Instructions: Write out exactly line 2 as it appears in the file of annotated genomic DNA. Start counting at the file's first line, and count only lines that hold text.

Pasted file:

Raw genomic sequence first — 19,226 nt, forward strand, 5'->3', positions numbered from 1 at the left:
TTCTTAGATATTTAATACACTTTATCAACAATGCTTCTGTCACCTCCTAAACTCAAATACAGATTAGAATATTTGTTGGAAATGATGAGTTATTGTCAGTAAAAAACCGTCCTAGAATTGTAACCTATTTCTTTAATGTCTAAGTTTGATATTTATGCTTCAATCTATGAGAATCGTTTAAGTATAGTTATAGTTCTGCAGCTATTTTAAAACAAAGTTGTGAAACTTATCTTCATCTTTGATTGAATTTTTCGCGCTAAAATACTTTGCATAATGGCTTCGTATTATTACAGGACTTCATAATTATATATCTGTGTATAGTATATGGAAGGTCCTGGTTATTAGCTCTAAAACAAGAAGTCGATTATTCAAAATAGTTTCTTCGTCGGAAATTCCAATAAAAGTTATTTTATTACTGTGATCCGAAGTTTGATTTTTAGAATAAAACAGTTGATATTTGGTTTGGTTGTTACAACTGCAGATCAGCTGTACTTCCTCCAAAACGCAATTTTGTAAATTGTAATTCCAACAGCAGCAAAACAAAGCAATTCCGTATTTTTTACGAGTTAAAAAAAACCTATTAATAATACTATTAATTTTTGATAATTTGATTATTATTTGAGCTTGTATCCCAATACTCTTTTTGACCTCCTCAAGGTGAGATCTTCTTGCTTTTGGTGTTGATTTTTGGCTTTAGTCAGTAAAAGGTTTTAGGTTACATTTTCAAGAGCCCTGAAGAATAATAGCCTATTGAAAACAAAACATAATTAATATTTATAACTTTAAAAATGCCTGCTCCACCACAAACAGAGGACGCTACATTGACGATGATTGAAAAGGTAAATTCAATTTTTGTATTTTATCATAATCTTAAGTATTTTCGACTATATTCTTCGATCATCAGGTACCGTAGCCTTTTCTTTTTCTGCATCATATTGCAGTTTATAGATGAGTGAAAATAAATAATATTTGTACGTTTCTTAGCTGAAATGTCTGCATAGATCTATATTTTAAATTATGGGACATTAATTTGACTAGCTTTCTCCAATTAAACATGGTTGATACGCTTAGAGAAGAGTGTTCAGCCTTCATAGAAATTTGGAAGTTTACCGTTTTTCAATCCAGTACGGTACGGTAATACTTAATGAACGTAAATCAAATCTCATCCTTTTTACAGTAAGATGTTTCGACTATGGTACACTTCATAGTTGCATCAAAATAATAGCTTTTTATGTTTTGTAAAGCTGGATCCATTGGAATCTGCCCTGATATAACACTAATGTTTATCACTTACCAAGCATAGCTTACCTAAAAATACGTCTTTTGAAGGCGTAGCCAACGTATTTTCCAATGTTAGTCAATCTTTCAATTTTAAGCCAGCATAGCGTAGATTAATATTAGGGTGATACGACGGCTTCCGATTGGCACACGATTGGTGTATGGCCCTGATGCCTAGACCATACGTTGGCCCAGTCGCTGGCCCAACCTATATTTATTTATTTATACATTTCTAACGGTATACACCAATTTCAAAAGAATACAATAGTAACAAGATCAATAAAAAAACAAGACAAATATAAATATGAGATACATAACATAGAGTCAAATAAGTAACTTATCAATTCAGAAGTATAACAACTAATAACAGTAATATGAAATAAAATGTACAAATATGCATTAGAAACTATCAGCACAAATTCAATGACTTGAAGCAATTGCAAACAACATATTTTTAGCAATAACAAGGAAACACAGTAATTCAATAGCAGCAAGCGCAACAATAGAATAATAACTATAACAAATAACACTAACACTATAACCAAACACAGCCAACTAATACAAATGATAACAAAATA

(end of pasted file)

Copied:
TTCTTAGATATTTAATACACTTTATCAACAATGCTTCTGTCACCTCCTAAACTCAAATACAGATTAGAATATTTGTTGGAAATGATGAGTTATTGTCAGTAAAAAACCGTCCTAGAATTGTAACCTATTTCTTTAATGTCTAAGTTTGATATTTATGCTTCAATCTATGAGAATCGTTTAAGTATAGTTATAGTTCTGCAGCTATTTTAAAACAAAGTTGTGAAACTTATCTTCATCTTTGATTGAATTTTTCGCGCTAAAATACTTTGCATAATGGCTTCGTATTATTACAGGACTTCATAATTATATATCTGTGTATAGTATATGGAAGGTCCTGGTTATTAGCTCTAAAACAAGAAGTCGATTATTCAAAATAGTTTCTTCGTCGGAAATTCCAATAAAAGTTATTTTATTACTGTGATCCGAAGTTTGATTTTTAGAATAAAACAGTTGATATTTGGTTTGGTTGTTACAACTGCAGATCAGCTGTACTTCCTCCAAAACGCAATTTTGTAAATTGTAATTCCAACAGCAGCAAAACAAAGCAATTCCGTATTTTTTACGAGTTAAAAAAAACCTATTAATAATACTATTAATTTTTGATAATTTGATTATTATTTGAGCTTGTATCCCAATACTCTTTTTGACCTCCTCAAGGTGAGATCTTCTTGCTTTTGGTGTTGATTTTTGGCTTTAGTCAGTAAAAGGTTTTAGGTTACATTTTCAAGAGCCCTGAAGAATAATAGCCTATTGAAAACAAAACATAATTAATATTTATAACTTTAAAAATGCCTGCTCCACCACAAACAGAGGACGCTACATTGACGATGATTGAAAAGGTAAATTCAATTTTTGTATTTTATCATAATCTTAAGTATTTTCGACTATATTCTTCGATCATCAGGTACCGTAGCCTTTTCTTTTTCTGCATCATATTGCAGTTTATAGATGAGTGAAAATAAATAATATTTGTACGTTTCTTAGCTGAAATGTCTGCATAGATCTATATTTTAAATTATGGGACATTAATTTGACTAGCTTTCTCCAATTAAACATGGTTGATACGCTTAGAGAAGAGTGTTCAGCCTTCATAGAAATTTGGAAGTTTACCGTTTTTCAATCCAGTACGGTACGGTAATACTTAATGAACGTAAATCAAATCTCATCCTTTTTACAGTAAGATGTTTCGACTATGGTACACTTCATAGTTGCATCAAAATAATAGCTTTTTATGTTTTGTAAAGCTGGATCCATTGGAATCTGCCCTGATATAACACTAATGTTTATCACTTACCAAGCATAGCTTACCTAAAAATACGTCTTTTGAAGGCGTAGCCAACGTATTTTCCAATGTTAGTCAATCTTTCAATTTTAAGCCAGCATAGCGTAGATTAATATTAGGGTGATACGACGGCTTCCGATTGGCACACGATTGGTGTATGGCCCTGATGCCTAGACCATACGTTGGCCCAGTCGCTGGCCCAACCTATATTTATTTATTTATACATTTCTAACGGTATACACCAATTTCAAAAGAATACAATAGTAACAAGATCAATAAAAAAACAAGACAAATATAAATATGAGATACATAACATAGAGTCAAATAAGTAACTTATCAATTCAGAAGTATAACAACTAATAACAGTAATATGAAATAAAATGTACAAATATGCATTAGAAACTATCAGCACAAATTCAATGACTTGAAGCAATTGCAAACAACATATTTTTAGCAATAACAAGGAAACACAGTAATTCAATAGCAGCAAGCGCAACAATAGAATAATAACTATAACAAATAACACTAACACTATAACCAAACACAGCCAACTAATACAAATGATAACAAAATA